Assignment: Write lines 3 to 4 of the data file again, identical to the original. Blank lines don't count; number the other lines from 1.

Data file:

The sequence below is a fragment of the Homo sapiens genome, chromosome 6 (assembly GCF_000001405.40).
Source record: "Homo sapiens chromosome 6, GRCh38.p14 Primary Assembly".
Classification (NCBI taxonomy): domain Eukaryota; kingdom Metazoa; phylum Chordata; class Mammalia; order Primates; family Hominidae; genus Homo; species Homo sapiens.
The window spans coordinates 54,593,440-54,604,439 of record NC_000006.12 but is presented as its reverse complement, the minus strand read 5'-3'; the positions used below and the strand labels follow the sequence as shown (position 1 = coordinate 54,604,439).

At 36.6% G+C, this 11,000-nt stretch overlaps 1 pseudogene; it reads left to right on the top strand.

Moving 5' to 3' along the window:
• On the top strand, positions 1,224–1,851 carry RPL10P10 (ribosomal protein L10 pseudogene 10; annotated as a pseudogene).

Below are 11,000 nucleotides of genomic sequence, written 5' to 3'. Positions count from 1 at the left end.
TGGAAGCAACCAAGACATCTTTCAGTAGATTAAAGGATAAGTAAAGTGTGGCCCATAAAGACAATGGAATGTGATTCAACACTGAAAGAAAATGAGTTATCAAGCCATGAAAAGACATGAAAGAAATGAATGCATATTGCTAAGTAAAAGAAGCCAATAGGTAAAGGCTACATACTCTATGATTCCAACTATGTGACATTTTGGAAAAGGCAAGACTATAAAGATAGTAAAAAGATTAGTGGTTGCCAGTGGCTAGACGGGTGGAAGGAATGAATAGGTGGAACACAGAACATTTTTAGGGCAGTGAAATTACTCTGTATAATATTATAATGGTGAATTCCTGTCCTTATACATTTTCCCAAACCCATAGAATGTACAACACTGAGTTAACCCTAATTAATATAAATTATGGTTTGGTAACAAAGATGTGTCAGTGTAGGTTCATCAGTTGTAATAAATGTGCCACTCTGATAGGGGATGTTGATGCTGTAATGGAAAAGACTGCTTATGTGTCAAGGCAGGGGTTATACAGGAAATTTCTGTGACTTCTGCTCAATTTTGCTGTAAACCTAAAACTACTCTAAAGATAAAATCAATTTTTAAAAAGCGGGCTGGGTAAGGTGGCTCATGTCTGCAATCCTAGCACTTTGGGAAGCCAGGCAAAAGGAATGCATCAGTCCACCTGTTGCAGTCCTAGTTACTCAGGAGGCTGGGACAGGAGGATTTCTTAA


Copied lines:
Classification (NCBI taxonomy): domain Eukaryota; kingdom Metazoa; phylum Chordata; class Mammalia; order Primates; family Hominidae; genus Homo; species Homo sapiens.
The window spans coordinates 54,593,440-54,604,439 of record NC_000006.12 but is presented as its reverse complement, the minus strand read 5'-3'; the positions used below and the strand labels follow the sequence as shown (position 1 = coordinate 54,604,439).